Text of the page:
Written by Maria Waida

May 16, 2019 at 11:08 am

What to Do (and What Not to Do) in Social Listening

Even though 76% of marketers say they need a data-focused strategy to succeed online, only 24% of brands actually engage in social listening. The majority of marketers are not using one of the most powerful and cost-effective methods of engaging with their audience.

So, what is social listening really?

In brief, social listening is the process of reviewing what other people are saying about your brand (or industry) online. You can use information you already have access to (like follower Tweets and Facebook comments) to better understand your digital reputation.

However, social listening is more than reading and responding to a few posts online. To make the most out of this social listening, you have to use your research to answer these questions:

  • How does your audience differentiate your brand from others like it?
  • What are some common pain points your audience experiences?
  • What are the most frequently asked questions, comments, or concerns your audience has about your brand?

Once you assess these questions, you’ll have action items that will improve your brand on and offline.

So, social listening is important—but how do you actually do it? Follow these tips for what to do (and not do) when reviewing customer feedback online.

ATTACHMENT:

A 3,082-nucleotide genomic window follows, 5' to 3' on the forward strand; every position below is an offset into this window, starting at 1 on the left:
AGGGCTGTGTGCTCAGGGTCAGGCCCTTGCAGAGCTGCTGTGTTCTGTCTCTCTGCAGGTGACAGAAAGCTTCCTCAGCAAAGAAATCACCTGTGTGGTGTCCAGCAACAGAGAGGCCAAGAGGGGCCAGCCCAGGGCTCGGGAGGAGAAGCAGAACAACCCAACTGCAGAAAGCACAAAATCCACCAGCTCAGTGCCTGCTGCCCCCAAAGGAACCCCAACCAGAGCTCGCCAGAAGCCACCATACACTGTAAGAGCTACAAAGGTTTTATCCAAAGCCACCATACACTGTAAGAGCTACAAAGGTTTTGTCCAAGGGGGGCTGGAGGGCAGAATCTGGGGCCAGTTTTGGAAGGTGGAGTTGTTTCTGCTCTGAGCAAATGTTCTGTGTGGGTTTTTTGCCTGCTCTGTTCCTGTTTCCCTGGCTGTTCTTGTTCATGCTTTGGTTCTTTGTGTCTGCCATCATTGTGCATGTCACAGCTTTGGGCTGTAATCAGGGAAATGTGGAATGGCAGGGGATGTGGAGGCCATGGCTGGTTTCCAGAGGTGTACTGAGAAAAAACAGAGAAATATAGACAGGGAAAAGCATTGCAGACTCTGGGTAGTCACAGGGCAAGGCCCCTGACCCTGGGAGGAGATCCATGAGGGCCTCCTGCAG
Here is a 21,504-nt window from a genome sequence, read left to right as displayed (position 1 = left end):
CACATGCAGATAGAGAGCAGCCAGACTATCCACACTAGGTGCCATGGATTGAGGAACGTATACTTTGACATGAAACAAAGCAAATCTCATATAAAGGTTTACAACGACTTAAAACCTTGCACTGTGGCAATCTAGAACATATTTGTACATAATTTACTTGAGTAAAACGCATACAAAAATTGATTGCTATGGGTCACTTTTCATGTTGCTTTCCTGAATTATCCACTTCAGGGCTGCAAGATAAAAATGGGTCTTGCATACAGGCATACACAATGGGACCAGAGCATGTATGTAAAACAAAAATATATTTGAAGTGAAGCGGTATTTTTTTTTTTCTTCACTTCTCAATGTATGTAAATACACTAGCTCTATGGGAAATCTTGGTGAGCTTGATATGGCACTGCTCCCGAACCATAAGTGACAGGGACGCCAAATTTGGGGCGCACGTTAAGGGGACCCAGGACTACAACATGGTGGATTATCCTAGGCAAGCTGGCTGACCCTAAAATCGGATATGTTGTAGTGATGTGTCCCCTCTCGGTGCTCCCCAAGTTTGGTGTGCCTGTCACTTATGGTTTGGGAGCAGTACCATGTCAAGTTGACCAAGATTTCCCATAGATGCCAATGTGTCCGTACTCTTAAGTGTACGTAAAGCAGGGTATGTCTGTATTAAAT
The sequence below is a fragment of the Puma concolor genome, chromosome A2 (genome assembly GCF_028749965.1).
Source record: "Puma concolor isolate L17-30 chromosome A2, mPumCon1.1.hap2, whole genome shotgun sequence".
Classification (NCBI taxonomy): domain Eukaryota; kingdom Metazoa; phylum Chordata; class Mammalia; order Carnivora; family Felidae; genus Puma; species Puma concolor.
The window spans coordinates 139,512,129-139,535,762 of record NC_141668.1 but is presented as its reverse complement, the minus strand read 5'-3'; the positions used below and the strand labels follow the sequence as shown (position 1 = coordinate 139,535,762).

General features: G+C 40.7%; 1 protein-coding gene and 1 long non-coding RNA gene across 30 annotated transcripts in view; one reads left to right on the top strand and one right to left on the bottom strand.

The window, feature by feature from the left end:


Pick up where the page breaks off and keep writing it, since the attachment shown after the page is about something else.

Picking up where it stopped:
Do’s of Social Listening

1. Track your keywords

You probably already have some primary, secondary, and long tail keywords picked out for your content marketing. Now, you can use them in your social listening.

Search forums, social media, and review sites like Yelp to see what people are saying about these related topics.Find out why teams love managing their social with Agorapulse.

2. Find micro-influencers

You might already have people with decent follower numbers raving about your brand online. Consider those people your new friends. Because they already know and love your product, they’re most likely open to partnerships and promotions.

Reach out to these micro-influencers, thank them for their kind words, and see whether they’d like to continue recommending your brand (and what compensation might be for it).

A great example of this social listening tip comes from Chrysler. You may be surprised to find such a big name brand using this tactic, but it’s a great indicator that it actually works.

In the post below, the company joined forces with the ThatDadBlog on Instagram to depict a lovely scene in which he and his young child enjoy a winter wonderland adventure, starring none other than the Chrysler Pacifica that enabled their magical journey.

Companies-using-micro-influencers

3. Be creative in what you look for

The more creative you get with social listening, the better. In addition to searching social media, why not try related blogs, Reddit, or niche forum sites? You also can seek out industry-related YouTube channels and see what people say in the comments.

The sky’s the limit with social listening, so try every avenue you can think of to build a well-rounded understanding of your audience’s needs and wants.